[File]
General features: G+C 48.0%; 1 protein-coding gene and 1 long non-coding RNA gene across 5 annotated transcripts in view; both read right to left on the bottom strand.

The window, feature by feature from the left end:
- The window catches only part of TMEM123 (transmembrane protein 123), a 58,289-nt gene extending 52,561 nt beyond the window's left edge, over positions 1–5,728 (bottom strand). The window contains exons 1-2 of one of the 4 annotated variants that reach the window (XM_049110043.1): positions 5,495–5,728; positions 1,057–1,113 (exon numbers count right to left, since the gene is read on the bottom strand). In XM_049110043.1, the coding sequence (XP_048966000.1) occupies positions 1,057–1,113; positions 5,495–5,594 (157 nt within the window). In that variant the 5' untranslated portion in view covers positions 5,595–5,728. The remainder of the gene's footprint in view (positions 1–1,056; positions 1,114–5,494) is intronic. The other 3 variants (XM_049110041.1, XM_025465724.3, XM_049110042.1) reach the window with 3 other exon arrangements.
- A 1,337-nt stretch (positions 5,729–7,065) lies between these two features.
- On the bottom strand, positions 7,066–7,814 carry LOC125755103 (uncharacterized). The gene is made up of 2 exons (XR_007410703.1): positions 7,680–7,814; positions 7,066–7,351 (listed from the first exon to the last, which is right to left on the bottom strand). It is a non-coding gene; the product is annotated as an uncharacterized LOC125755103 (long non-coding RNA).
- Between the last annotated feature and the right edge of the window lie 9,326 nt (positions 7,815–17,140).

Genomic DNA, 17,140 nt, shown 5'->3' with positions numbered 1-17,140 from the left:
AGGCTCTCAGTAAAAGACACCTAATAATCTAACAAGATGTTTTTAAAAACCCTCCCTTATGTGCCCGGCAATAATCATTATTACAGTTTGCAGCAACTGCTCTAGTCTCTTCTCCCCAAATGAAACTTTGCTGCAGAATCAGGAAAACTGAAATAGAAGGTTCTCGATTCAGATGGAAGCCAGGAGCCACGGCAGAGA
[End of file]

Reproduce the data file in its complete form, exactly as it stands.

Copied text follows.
General features: G+C 48.0%; 1 protein-coding gene and 1 long non-coding RNA gene across 5 annotated transcripts in view; both read right to left on the bottom strand.

The window, feature by feature from the left end:
- The window catches only part of TMEM123 (transmembrane protein 123), a 58,289-nt gene extending 52,561 nt beyond the window's left edge, over positions 1–5,728 (bottom strand). The window contains exons 1-2 of one of the 4 annotated variants that reach the window (XM_049110043.1): positions 5,495–5,728; positions 1,057–1,113 (exon numbers count right to left, since the gene is read on the bottom strand). In XM_049110043.1, the coding sequence (XP_048966000.1) occupies positions 1,057–1,113; positions 5,495–5,594 (157 nt within the window). In that variant the 5' untranslated portion in view covers positions 5,595–5,728. The remainder of the gene's footprint in view (positions 1–1,056; positions 1,114–5,494) is intronic. The other 3 variants (XM_049110041.1, XM_025465724.3, XM_049110042.1) reach the window with 3 other exon arrangements.
- A 1,337-nt stretch (positions 5,729–7,065) lies between these two features.
- On the bottom strand, positions 7,066–7,814 carry LOC125755103 (uncharacterized). The gene is made up of 2 exons (XR_007410703.1): positions 7,680–7,814; positions 7,066–7,351 (listed from the first exon to the last, which is right to left on the bottom strand). It is a non-coding gene; the product is annotated as an uncharacterized LOC125755103 (long non-coding RNA).
- Between the last annotated feature and the right edge of the window lie 9,326 nt (positions 7,815–17,140).

Genomic DNA, 17,140 nt, shown 5'->3' with positions numbered 1-17,140 from the left:
AGGCTCTCAGTAAAAGACACCTAATAATCTAACAAGATGTTTTTAAAAACCCTCCCTTATGTGCCCGGCAATAATCATTATTACAGTTTGCAGCAACTGCTCTAGTCTCTTCTCCCCAAATGAAACTTTGCTGCAGAATCAGGAAAACTGAAATAGAAGGTTCTCGATTCAGATGGAAGCCAGGAGCCACGGCAGAGA